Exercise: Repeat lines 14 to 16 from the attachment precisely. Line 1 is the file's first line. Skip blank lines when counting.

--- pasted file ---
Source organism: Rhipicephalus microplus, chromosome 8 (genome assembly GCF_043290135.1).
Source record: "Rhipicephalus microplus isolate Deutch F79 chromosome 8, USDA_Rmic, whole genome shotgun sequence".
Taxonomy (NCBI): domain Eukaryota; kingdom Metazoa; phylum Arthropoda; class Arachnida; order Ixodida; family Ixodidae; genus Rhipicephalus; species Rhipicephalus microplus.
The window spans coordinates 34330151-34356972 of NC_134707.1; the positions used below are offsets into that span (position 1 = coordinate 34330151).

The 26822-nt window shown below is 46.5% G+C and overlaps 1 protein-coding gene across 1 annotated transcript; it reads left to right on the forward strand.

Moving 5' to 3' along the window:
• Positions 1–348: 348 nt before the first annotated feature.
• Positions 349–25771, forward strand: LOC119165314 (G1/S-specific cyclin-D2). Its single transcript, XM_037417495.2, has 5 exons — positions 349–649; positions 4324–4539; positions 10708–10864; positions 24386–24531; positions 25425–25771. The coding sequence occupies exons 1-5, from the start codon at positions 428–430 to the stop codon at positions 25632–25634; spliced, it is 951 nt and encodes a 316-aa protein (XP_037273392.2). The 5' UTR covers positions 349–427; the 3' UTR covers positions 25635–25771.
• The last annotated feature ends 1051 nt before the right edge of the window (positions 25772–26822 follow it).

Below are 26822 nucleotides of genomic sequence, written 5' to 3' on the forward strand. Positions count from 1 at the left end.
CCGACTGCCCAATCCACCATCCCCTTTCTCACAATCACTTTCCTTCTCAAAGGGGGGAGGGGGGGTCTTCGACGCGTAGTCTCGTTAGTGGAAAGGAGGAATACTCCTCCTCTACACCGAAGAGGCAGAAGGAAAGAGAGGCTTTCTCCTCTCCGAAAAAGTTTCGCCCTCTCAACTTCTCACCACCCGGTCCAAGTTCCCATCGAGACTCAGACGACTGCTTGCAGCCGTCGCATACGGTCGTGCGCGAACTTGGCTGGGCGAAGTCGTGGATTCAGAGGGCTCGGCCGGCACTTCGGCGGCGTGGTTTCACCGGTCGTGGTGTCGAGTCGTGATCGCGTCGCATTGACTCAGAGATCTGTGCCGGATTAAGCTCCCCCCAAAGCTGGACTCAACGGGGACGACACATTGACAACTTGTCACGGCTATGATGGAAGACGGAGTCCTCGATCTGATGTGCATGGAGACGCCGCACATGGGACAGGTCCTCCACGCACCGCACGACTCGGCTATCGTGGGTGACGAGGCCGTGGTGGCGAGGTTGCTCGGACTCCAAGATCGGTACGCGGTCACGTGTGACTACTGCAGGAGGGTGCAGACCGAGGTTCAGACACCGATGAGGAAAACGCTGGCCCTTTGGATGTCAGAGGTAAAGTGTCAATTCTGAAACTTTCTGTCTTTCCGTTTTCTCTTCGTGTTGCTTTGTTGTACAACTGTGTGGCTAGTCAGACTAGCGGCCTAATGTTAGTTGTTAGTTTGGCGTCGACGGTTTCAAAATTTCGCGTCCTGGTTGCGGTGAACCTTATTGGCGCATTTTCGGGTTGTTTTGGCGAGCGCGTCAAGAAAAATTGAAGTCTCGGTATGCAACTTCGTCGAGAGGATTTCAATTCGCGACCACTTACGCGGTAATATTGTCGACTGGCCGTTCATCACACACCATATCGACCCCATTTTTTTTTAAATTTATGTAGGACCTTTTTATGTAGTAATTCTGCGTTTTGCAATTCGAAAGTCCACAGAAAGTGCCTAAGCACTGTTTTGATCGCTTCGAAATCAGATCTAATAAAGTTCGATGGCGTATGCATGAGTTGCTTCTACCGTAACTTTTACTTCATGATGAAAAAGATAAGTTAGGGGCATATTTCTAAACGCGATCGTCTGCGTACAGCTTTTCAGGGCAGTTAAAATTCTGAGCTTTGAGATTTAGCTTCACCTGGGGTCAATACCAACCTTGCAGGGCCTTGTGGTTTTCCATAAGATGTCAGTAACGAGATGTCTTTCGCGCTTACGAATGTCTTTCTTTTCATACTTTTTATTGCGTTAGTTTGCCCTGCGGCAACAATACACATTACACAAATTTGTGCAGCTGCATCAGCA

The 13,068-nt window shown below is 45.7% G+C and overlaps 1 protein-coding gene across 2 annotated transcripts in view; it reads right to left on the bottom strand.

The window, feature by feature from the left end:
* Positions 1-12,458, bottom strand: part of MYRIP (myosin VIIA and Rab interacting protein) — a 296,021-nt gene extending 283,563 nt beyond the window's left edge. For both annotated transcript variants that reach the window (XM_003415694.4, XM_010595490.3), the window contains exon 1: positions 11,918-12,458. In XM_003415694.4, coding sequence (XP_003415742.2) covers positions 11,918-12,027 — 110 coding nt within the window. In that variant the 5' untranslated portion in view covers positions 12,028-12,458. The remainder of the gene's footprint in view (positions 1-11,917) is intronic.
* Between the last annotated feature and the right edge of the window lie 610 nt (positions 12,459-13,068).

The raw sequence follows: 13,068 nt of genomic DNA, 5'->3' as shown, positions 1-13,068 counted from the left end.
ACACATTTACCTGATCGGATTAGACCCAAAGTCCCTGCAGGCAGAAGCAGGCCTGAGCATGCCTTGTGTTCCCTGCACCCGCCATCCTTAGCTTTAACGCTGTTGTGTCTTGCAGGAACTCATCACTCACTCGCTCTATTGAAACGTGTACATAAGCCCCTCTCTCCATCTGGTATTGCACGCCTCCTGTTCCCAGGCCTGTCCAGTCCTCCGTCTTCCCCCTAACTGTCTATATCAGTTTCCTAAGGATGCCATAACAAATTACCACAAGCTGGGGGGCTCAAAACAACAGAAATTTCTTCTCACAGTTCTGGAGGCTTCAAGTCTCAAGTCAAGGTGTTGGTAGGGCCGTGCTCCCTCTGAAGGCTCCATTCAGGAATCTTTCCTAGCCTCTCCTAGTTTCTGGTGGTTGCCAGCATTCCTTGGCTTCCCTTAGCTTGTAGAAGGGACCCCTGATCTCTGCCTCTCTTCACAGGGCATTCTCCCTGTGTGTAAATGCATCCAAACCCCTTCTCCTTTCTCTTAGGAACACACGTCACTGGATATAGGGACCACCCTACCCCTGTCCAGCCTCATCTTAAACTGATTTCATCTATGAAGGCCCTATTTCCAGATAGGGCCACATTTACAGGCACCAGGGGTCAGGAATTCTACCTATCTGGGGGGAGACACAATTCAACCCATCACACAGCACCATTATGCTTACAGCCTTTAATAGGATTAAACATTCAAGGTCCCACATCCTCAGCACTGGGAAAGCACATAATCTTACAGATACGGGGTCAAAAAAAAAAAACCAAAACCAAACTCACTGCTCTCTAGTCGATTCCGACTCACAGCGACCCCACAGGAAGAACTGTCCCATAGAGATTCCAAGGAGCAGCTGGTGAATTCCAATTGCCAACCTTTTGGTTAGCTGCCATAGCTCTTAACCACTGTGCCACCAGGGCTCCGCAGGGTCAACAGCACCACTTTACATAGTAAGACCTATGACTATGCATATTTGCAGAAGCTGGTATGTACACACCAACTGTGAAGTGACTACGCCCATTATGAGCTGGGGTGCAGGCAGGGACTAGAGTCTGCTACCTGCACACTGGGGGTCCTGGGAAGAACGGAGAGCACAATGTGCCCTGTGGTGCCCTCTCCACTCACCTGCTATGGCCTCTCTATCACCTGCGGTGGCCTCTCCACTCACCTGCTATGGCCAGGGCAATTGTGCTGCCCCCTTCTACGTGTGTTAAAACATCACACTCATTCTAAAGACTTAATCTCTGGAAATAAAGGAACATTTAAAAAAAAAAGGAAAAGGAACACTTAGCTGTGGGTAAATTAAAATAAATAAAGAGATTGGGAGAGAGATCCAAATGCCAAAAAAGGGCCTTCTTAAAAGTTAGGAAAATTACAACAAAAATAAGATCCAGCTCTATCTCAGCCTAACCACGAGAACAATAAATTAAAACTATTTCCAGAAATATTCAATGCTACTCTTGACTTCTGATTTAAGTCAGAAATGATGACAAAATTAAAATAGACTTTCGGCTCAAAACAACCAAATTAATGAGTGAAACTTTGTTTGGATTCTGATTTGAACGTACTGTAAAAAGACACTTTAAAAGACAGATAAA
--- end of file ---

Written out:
* Positions 1-12,458, bottom strand: part of MYRIP (myosin VIIA and Rab interacting protein) — a 296,021-nt gene extending 283,563 nt beyond the window's left edge. For both annotated transcript variants that reach the window (XM_003415694.4, XM_010595490.3), the window contains exon 1: positions 11,918-12,458. In XM_003415694.4, coding sequence (XP_003415742.2) covers positions 11,918-12,027 — 110 coding nt within the window. In that variant the 5' untranslated portion in view covers positions 12,028-12,458. The remainder of the gene's footprint in view (positions 1-11,917) is intronic.
* Between the last annotated feature and the right edge of the window lie 610 nt (positions 12,459-13,068).

The raw sequence follows: 13,068 nt of genomic DNA, 5'->3' as shown, positions 1-13,068 counted from the left end.